“Look Back in Anger” is a classic drama by John Osborne that is being revived this February by Celtic Lion Productions. Originally produced in 1956, the play concerns the savagery of the human heart. Previews begin February 13 at The Gene Frankel Theatre and an opening is slated for Saturday, February 15.
According to the official press release, the play revolves around volatile man named Jimmy Porter, his long-suffering wife Alison, and the best friend who silently bears witness to their tumultuous and deteriorating marriage. When one of Alison’s friends comes to stay with them, all four people fight among each other, fall in and out of love, and release their pent-up rage towards the entire outside world. The play is a searing look at class, sex, politics and so many of the angry and alienated youth who are forced to live on the margins.
Recently creator Aimée Fortier granted an exclusive interview where she discussed this project and more.
Meagan Meehan (MM): How did you discover your love for the arts and why do you gravitate towards the theater?
Aimée Fortier (AF): I was a weird kid who announced that I wanted to be an actress way before I had any business doing so. My parents, both visual artists, used to take me to see children’s theater in New Orleans where I grew up. I went to every audition for community theatre productions that I could, did every theatre camp, and I was lucky enough to go to N.O.C.C.A., the arts high school there. I was an only child of divorced parents, and I think I really needed that family-like community that comes with being at rehearsal. It’s one of my favorite parts about doing theatre in New York as well, you create these families in whatever tiny spaces and theatres you occupy.
MM: What experiences do you most draw your inspiration from creatively?
AF: I see plays all the time here in New York thanks to my TDF account, and go to Lincoln Center library to watch anything they have. Maybe I’m just making excuses for my phone addiction, but I also think it’s important to keep up with whatever news, memes, images, viral stories that are trending. It is a really unfiltered way of tapping into the overall collective unconscious to get an idea of who we are playing to, especially with a play like “Look Back in Anger,” which was written for a 1956 British audience. How do we bridge that gap and make it relevant?
MM: How come you decided to focus on “Look Back in Anger” of all plays?
AF: Actor and co-producer Ryan Welsh, who I had met a few years ago in an acting class, came to me with the rights and wanting to produce it. My jaw dropped when I asked him how he got the rights. He told me that he went to the holder of John Osborne estate’s house in London and drank tea all afternoon and talked about John Osborne. By the end of their meeting, Gordon told him that he was perfect for Jimmy and granted him the rights. This play is huge, and objectively a challenging piece of writing. This is only my third full length play as a director, but something buried beneath all the fear was a little voice saying I could do it. I first saw Look Back in Anger in the 2012 Broadway production when I was around the same age as all the characters. I had no dreams of directing at that point, but it got me really fired up, which I’ve learned is a good sign I have something to say with the material.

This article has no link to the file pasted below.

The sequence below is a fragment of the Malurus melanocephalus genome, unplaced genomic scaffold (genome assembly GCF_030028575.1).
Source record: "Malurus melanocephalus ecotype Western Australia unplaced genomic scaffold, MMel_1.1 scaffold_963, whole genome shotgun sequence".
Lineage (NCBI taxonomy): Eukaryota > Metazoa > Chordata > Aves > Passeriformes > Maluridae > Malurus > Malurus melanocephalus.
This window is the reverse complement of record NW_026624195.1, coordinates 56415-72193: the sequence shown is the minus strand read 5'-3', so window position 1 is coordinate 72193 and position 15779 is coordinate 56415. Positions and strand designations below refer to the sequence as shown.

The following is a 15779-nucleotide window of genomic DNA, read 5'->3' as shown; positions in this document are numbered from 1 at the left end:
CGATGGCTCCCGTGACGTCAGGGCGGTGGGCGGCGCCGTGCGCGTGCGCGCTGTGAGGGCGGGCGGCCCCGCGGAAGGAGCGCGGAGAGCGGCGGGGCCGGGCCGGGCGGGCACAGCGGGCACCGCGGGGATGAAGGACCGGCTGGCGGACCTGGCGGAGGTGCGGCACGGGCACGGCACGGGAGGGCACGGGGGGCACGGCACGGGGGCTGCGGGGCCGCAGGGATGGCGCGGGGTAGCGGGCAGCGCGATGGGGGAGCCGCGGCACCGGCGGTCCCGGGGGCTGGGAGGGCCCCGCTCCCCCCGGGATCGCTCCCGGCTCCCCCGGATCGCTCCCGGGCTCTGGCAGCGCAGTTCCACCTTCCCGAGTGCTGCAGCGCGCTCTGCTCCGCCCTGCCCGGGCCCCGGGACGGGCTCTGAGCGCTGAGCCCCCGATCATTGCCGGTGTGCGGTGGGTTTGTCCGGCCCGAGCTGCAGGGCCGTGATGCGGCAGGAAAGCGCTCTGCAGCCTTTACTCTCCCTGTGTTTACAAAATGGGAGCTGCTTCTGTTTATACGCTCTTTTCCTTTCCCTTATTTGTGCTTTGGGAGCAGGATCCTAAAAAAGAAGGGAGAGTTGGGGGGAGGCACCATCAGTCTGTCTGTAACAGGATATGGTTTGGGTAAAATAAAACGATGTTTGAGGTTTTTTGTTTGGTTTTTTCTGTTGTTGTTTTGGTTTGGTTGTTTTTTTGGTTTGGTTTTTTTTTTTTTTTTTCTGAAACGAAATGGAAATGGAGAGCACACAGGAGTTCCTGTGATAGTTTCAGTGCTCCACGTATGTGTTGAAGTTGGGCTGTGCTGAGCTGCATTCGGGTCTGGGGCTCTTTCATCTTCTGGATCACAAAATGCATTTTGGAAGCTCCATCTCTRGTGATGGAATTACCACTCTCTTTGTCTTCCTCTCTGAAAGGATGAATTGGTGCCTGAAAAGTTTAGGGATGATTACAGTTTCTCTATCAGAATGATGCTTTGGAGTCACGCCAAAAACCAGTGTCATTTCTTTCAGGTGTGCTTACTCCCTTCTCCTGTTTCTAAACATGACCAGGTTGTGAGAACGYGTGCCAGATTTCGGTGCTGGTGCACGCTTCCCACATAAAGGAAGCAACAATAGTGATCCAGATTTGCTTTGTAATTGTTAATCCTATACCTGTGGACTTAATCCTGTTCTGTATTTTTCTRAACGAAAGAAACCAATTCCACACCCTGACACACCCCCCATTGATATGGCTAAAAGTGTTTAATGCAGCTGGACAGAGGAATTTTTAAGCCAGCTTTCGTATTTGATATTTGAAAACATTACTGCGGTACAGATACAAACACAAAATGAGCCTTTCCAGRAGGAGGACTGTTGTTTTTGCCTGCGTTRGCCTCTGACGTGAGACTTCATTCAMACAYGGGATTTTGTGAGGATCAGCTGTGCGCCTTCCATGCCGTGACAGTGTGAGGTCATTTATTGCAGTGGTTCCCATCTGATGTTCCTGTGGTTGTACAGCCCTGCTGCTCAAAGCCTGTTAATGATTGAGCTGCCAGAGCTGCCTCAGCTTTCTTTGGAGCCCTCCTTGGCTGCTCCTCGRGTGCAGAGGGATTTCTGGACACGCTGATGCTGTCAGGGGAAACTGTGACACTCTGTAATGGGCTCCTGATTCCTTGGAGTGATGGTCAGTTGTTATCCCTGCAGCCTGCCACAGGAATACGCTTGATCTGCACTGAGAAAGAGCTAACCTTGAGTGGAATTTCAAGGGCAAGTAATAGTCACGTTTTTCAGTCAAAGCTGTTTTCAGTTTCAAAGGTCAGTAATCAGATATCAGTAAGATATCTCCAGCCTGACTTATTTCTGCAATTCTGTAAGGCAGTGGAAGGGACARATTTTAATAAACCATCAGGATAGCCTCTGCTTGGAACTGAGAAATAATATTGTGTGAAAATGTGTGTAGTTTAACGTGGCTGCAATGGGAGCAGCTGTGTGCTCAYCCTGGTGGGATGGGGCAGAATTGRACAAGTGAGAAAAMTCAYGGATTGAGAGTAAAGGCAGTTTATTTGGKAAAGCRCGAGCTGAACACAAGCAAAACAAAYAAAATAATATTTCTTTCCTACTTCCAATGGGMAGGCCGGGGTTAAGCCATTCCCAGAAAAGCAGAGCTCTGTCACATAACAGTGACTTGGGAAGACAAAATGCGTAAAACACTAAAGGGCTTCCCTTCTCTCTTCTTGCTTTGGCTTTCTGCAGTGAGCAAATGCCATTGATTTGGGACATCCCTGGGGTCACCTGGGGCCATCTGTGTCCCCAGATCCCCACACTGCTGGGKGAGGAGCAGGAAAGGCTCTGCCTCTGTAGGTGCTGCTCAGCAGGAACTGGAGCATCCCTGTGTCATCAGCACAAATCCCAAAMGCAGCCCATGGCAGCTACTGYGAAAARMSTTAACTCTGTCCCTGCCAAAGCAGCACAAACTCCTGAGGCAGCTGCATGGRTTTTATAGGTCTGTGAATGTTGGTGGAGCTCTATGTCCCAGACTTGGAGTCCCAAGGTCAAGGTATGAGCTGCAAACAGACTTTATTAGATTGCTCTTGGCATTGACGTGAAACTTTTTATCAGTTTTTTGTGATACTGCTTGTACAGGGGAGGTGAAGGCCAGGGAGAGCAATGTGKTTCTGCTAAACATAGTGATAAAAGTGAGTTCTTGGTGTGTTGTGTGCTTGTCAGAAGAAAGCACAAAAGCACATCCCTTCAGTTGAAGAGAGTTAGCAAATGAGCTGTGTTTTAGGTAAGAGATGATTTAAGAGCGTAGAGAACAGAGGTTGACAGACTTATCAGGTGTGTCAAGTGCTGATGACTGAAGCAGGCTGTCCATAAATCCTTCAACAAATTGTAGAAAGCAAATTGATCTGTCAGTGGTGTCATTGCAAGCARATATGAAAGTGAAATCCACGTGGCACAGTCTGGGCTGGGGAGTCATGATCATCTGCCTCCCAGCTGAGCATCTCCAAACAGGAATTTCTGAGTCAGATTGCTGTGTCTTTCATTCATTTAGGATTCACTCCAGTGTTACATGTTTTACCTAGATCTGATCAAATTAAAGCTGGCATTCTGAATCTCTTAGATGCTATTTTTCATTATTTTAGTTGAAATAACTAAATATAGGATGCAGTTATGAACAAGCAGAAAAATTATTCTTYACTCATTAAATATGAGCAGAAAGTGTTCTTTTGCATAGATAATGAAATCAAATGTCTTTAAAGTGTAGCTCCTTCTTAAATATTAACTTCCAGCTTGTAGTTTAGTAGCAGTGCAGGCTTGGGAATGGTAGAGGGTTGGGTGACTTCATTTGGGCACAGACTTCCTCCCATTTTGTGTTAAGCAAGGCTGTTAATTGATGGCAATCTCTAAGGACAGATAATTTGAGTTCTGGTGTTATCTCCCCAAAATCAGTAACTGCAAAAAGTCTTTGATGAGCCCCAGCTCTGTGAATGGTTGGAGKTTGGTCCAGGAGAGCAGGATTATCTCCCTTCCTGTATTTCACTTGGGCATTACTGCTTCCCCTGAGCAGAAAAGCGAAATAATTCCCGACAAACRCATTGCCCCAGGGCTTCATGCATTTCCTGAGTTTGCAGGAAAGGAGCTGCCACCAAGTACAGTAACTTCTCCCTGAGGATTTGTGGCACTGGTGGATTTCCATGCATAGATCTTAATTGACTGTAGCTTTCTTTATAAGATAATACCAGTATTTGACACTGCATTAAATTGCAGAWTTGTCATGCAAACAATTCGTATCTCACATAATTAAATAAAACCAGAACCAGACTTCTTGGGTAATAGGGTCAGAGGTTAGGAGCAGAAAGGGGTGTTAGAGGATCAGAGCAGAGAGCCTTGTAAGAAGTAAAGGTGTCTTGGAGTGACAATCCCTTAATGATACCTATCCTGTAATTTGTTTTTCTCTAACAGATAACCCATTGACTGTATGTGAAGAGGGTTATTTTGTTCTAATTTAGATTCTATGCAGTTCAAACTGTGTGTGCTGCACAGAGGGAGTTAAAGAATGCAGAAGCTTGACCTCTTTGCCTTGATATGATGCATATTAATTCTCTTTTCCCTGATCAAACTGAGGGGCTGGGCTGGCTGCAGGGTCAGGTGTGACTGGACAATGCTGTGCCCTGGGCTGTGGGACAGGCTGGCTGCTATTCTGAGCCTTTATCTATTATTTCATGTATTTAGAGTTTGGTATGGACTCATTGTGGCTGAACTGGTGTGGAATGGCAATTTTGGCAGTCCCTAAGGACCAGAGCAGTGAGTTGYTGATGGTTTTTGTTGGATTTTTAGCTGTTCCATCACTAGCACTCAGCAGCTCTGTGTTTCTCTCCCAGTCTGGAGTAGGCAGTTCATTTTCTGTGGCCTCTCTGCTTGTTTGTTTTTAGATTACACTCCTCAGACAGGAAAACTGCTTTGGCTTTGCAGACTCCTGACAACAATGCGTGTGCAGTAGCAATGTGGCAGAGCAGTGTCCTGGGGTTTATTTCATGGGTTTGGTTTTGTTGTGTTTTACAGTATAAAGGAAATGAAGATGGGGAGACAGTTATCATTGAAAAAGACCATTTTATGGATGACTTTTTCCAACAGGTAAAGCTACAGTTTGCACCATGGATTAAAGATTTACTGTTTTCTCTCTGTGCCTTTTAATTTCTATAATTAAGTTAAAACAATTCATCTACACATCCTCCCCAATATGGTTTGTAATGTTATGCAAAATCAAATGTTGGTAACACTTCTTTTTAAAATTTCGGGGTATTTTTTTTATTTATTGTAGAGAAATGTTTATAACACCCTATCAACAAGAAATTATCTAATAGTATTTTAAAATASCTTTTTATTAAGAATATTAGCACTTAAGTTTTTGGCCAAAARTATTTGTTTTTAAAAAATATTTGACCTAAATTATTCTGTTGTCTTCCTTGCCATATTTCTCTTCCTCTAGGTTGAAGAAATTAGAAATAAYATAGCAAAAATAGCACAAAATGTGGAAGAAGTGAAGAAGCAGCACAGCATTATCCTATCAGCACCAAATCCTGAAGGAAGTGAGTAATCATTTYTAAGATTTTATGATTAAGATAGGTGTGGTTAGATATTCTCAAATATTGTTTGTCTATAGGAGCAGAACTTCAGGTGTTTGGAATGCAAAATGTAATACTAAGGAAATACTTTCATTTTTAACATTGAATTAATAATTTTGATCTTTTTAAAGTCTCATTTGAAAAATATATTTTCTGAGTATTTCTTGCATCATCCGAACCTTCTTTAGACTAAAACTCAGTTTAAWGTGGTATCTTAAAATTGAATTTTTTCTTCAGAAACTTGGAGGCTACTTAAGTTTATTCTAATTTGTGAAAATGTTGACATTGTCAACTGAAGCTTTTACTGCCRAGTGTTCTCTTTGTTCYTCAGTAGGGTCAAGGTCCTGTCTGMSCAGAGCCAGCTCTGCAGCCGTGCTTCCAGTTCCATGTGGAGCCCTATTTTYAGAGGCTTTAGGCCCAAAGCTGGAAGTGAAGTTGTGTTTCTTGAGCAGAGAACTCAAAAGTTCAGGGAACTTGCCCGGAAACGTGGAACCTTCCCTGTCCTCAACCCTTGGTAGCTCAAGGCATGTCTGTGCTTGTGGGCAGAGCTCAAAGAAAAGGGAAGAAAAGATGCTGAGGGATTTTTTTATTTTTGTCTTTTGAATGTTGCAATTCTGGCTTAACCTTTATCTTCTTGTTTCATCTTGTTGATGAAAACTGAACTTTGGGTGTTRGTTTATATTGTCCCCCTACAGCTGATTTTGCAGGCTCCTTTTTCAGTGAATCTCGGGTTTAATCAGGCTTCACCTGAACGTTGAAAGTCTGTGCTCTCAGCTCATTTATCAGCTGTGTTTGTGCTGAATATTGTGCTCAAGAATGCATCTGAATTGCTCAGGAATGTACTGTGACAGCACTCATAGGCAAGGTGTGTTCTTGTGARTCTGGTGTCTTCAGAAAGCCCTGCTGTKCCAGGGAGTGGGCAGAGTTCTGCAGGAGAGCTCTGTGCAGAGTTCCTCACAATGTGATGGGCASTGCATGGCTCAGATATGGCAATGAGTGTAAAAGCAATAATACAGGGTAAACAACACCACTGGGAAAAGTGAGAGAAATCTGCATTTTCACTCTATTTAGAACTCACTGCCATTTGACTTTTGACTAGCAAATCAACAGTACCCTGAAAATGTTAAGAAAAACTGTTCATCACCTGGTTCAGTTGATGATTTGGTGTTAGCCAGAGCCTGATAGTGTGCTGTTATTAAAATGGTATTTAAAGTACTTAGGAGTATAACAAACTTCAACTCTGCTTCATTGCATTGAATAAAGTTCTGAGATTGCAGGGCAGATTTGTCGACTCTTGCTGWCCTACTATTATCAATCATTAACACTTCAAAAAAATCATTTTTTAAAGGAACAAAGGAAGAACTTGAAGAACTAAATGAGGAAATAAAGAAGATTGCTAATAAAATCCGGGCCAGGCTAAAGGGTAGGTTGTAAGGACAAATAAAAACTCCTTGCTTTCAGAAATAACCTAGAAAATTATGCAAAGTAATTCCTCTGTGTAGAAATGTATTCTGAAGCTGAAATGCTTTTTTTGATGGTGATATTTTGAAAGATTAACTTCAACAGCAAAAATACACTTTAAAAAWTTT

MM: What were the challenges of getting this staged?
AF: We’re very much in the midst of it. It was a challenge just blocking Act 1, which is one giant 30-page scene. Osborne loves language and the character Jimmy has monologue after monologue. Keeping those active, exciting for the audience to watch is a fun creative challenge. In general, with kitchen sink dramas, if the stakes for the characters aren’t high, they can get chatty and one-note. We hired an incredible dramaturg, Danya Martin, and have done a ton of research to really understand the world the characters are living in and what the consequences of their actions are and what their relationships to each other meant in that time.
MM: What’s your favorite segment of the show and why?
AF: I can’t say for sure. Helena’s first scene is such a great one. She’s such a wonderfully specific character — a touring actress with an upper middle-class upbringing who has a “presence that makes most men uncomfortable.” Dropping her into the mayhem of Jimmy and Alison (and Cliff’s) household is both hysterical and horrifying at the same time.
MM: What do you hope audiences take away from the performance?
AF: I had a moment in rehearsals this week that sent chills down my spine. I won’t give anything away, but a moment of blocking that just sort of happened directly mirrored a very contemporary and notable symbol of sexual abuse. I realized my grandmother was around Alison’s age at the time, and my grandfather was a similar character to Jimmy. Maybe that’s what got me fired up when I saw the show in 2012. This play was the first ever kitchen sink drama- this is a slice of life, a play reflecting contemporary society for appraisal vs. entertainment. It had to break through this barrier in a time when private lives were kept very private. British theatre was mostly drawing room comedies about the genteel classes, all adhering to the monarch’s censorship standards. No one spoke about their relationships, let alone abuse, women’s reproductive rights, intersectional feminism, and mental health like we do now. The play is an intimate portrait of a relationship affected by all of these issues, happening at a time when culture didn’t yet have the language to address them. Knowing where we come from, how people two generations previous navigated all of these things in an era of political tumult is not only fascinating but incredibly useful to see. Alison’s father has a cameo scene and speaks a monologue that may as well be prompted by Jimmy screaming “Okay Boomer!”